** '''Iraq''' was the opposite: a majority Shi’a Arab country (mostly in the south) with a Sunni Arab minority (mostly in the center). The Sunni minority ended up ruling the country with an iron fist under the Saddam Hussein regime, with his own Sunni followers particularly loyal to his dictatorship, because they feared that the Shi’a majority would oppress them without his power. There’s also a large Kurdish enclave in the north: Kurds are an ethnicity, like Arab – most Kurds are also Sunni, but the Sunni Arabs oppressed them due to this ethnic difference/desire for an independent state/oil reserves. This decades-long mistreatment brought resentment from the Shi’a and Kurds, and the Sunnis to fear annihilation if they ever backed down.
** '''Turkey''' has experienced a more muted example of this, along ethnic lines: while most of the country is Sunni, there are tensions between the Turkmen-majority, and the large Kurdish enclave in the southeast of the country (wanting to make an independent Kurdistan with the neighboring Kurdish enclave in northern Iraq). The nominally democratic government grew increasingly authoritarian due to fears of a Kurdish secession.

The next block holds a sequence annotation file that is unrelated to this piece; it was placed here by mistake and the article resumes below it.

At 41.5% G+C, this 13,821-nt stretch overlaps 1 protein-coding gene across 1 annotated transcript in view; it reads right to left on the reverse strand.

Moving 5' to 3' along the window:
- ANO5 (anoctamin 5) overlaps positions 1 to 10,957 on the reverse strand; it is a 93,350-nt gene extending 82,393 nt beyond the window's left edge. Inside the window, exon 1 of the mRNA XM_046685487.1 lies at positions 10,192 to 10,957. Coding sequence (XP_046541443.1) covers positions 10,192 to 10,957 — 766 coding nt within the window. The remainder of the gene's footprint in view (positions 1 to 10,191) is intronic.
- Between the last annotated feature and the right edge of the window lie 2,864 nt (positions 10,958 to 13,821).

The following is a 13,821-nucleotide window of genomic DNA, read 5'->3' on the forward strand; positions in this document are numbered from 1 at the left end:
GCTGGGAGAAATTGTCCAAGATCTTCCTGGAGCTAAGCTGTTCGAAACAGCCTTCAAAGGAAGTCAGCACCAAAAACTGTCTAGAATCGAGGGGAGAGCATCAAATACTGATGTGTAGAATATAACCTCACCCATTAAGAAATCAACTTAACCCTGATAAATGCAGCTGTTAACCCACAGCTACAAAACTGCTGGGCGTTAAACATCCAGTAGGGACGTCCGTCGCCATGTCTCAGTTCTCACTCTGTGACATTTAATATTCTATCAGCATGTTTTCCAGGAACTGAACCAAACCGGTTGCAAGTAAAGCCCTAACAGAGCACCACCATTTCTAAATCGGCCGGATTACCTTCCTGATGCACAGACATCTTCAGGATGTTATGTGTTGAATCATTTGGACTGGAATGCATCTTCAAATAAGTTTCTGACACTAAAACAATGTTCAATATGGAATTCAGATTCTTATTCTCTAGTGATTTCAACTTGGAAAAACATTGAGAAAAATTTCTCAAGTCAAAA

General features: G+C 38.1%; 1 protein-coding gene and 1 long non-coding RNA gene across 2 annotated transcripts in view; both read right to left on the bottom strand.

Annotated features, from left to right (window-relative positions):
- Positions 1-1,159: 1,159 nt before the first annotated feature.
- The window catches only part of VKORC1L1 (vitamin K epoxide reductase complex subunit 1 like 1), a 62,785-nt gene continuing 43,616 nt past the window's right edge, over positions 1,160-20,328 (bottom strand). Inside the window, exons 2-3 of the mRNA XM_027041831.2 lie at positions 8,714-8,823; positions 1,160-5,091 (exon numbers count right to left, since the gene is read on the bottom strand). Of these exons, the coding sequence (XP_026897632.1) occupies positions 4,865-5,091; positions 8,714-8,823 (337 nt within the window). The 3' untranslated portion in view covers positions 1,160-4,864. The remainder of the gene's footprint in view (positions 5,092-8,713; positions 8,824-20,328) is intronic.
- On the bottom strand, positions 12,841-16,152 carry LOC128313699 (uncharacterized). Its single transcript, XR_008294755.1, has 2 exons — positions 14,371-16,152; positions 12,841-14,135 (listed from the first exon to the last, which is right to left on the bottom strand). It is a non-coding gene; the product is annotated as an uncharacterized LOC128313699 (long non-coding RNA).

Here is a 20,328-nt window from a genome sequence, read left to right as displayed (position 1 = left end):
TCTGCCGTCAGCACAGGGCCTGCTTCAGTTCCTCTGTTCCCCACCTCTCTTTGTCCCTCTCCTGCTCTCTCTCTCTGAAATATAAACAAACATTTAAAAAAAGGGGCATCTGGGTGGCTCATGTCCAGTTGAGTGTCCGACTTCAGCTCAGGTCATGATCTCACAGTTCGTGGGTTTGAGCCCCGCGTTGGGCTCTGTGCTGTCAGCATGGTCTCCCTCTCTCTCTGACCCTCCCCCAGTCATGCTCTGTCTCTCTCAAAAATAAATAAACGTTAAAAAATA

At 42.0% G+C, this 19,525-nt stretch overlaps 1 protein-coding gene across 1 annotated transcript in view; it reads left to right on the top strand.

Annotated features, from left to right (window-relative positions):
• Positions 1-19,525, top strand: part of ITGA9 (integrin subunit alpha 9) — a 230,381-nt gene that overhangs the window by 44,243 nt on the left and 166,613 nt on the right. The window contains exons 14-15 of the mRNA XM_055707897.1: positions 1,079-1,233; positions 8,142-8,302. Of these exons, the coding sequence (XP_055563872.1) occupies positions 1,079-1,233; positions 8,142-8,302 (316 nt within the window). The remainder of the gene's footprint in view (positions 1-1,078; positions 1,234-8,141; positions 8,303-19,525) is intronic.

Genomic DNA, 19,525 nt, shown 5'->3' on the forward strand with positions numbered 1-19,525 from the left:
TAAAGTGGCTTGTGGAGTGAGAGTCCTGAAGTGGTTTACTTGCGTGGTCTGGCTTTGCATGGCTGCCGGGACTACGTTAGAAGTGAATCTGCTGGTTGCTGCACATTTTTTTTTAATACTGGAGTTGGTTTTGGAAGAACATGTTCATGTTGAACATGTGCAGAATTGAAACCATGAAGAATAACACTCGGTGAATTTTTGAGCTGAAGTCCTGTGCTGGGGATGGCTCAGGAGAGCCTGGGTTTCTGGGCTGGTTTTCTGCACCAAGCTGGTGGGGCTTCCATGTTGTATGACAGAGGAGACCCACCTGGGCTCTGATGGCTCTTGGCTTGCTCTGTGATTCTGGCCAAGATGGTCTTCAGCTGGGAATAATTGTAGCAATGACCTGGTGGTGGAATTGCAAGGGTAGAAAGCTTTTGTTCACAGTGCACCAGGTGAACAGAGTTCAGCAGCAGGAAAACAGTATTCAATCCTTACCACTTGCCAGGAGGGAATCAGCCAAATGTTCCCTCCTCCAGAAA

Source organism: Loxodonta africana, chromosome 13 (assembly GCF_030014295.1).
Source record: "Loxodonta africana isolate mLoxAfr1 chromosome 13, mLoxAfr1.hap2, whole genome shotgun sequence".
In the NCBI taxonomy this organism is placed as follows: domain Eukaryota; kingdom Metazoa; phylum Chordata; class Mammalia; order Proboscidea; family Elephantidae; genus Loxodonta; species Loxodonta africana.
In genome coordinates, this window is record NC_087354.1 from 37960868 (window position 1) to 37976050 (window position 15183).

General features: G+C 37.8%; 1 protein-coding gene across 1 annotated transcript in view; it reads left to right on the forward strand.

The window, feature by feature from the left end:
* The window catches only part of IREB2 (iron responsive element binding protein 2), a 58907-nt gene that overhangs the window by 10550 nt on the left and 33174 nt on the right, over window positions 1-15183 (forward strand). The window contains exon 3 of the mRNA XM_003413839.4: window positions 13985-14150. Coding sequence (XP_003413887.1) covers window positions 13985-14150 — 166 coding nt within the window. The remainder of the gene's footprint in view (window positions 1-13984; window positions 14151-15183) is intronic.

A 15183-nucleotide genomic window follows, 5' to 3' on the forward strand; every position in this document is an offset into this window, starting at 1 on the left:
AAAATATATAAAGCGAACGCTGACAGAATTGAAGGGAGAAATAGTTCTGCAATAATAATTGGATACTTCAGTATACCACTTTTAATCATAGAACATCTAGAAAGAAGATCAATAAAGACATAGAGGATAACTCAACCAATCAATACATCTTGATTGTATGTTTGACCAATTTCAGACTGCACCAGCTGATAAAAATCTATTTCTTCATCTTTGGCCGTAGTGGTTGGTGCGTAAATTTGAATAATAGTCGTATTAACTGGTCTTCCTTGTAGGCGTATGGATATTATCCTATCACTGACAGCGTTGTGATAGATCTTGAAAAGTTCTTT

*** '''The Kurds''', concentrated along the disputed borders, became a potential fifth column to any neighboring country (Turkey, Iran, Iraq, and Syria) wanting to destabilize another. None of these four countries want to see them gain power and military hardware, but at the same time they are just as willing, when convenient, to arm and fund them to fight against any of the other three. Of course, the western intervention against Daesh in Iraq and Syria has largely had to operate by supplying the ground forces of Kurdish militias, to build them up into a larger fighting force, even though major western ally Turkey is complaining that these same Kurdish forces are actively fighting them to secede the southeastern quarter of their country into an independent Kurdish state…